Recently this is becoming one of my most favorite questions. Whether it is product or life, knowing what someone is optimizing for is key to making the right decision.
I start to feel wary when people give me multiple contradicting answers. Optimizing for multiple things in the opposite direction ends up with nothing, or at best with something mediocre.
Everything carries a risk, and our brains try to protect us by telling us not to let go of what we already have, which leads to “try to do everything” syndrome, or loss aversion at all costs.
Breakthroughs only happen by exploring new territories, and failures are data points for next steps.
I was hesitant before publishing this. It can be interpreted as I fully agree with the tactics or some of the other bad things Uber did. I don’t.
One less talked about side of Uber’s aggressiveness – especially with cities and their officials – is that it paved the way to making ride sharing mainstream. I would also argue Uber’s aggressiveness is one of the factors that helped local competitors survive.
Uber’s sneaky tactics, lobbying power, and almost infinite cash combined with the convenience of the service, and global experience made them able to take the first hits (regulatory, Cab drivers…etc). Local competitors wouldn’t have survived those hits if it wasn’t for Uber.
If Uber was founded by an Egyptian team based in Cairo, they would’ve been sent to jail because of threatening national security by using GPS technology to track citizens and sending this information to foreign governments. But when this is done by a US based company, sending its senior vice president to Egypt to announce investing $250 million dollars in MENA region amid an Egyptian economic crisis, it changes the whole game, and it paves the way for the local competitor to catch their breath and focus on growth.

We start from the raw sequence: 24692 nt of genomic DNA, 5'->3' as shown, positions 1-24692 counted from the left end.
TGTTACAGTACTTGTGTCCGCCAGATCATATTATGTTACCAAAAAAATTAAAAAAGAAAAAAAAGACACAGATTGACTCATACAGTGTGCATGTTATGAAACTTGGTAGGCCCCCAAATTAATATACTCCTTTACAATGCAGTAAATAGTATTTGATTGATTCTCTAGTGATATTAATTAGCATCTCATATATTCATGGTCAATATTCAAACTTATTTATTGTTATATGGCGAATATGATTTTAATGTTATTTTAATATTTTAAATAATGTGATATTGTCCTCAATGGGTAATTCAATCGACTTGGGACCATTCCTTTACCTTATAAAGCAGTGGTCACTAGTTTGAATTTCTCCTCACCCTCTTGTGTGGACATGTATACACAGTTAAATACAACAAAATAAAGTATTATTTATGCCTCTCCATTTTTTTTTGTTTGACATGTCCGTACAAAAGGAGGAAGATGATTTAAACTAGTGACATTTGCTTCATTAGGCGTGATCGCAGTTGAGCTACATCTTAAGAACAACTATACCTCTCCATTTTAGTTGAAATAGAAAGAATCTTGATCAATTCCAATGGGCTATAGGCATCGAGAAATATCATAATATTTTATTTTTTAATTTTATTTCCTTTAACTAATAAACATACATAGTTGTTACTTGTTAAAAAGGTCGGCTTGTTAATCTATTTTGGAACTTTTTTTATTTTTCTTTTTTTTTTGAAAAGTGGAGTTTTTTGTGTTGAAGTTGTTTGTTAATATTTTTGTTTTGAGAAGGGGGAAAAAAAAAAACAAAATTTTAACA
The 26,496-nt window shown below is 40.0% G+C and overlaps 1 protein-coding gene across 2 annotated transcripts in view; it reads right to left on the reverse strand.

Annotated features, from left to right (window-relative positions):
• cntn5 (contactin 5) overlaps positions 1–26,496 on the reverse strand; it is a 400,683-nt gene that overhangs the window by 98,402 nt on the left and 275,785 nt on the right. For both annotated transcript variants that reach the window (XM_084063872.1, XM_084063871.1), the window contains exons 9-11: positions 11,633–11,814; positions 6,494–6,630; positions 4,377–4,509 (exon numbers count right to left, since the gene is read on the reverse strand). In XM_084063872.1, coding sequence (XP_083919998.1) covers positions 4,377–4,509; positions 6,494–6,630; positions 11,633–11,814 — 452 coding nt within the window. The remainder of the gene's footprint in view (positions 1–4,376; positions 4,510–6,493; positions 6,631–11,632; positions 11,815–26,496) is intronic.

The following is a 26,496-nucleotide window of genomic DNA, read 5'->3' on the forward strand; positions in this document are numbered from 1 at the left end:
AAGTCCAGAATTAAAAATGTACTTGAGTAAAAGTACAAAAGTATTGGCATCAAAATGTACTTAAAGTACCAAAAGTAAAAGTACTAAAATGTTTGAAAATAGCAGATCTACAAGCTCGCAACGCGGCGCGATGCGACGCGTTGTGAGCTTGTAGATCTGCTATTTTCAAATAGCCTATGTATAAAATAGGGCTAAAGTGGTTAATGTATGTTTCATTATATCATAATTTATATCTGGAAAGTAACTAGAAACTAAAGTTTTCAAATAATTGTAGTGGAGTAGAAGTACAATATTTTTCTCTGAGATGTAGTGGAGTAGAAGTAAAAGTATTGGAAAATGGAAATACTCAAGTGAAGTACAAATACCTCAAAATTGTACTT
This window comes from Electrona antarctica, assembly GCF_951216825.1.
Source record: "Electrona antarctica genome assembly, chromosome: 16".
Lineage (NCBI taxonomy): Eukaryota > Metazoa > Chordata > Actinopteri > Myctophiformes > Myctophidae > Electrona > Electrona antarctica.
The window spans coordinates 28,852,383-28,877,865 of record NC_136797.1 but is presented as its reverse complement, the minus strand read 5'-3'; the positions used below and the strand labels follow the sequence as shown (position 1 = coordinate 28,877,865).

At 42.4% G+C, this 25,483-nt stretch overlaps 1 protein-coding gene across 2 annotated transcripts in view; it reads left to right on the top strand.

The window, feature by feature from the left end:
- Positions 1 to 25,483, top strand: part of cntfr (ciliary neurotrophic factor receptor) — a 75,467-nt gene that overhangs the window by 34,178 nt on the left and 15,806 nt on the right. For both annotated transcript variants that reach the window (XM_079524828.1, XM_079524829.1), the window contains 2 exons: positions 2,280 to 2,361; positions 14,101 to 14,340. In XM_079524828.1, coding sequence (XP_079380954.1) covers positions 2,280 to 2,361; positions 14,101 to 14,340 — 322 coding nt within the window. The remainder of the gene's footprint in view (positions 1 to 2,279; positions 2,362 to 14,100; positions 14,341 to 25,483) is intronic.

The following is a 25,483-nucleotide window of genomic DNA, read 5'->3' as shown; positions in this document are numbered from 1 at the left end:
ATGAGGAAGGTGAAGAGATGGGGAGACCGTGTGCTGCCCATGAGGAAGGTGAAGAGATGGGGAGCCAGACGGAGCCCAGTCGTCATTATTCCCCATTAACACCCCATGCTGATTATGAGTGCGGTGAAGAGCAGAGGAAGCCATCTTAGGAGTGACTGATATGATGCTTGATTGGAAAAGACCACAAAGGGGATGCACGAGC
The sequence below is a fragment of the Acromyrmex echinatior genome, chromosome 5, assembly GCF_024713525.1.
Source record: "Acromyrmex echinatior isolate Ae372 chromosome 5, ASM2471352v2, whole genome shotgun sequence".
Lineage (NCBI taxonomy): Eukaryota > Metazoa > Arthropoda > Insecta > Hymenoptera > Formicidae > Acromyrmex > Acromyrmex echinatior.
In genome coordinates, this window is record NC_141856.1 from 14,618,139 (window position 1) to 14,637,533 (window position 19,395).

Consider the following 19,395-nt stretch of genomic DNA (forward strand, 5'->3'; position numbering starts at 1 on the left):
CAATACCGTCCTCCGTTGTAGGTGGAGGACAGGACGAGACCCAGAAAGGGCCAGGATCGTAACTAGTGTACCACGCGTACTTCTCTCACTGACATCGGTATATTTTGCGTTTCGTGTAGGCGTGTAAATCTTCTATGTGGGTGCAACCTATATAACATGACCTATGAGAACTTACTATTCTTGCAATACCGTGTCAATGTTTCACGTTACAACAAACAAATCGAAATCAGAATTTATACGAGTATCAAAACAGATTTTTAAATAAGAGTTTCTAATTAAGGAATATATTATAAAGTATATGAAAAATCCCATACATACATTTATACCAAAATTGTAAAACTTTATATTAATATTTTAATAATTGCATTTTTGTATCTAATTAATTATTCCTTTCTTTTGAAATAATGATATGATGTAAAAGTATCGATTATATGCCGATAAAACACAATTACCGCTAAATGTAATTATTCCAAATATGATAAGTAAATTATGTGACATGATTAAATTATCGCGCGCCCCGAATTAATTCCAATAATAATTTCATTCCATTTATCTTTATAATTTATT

Some of Uber’s tactics might be unethical/illegal to some, but we can’t deny that in some cases they were necessary, and led to greater good opening thousands of opportunities to people in poor economies. And if you oppose those tactics because they are illegal, remember that the whole concept of ride sharing was once illegal.
One of the books I finished recently is “Never Split the Difference: Negotiating As If Your Life Depended On It” by Chris Voss. He used to lead the FBI’s international hostage negotiation team. In the book he gives his best negotiation advice having spent a career negotiating people’s lives.
Negotiation is hard. I once tried reading “Getting to yes”. I couldn’t get beyond chapter 1. It was following a typical rational process while the reality of a negotiation is much more irrational and complex.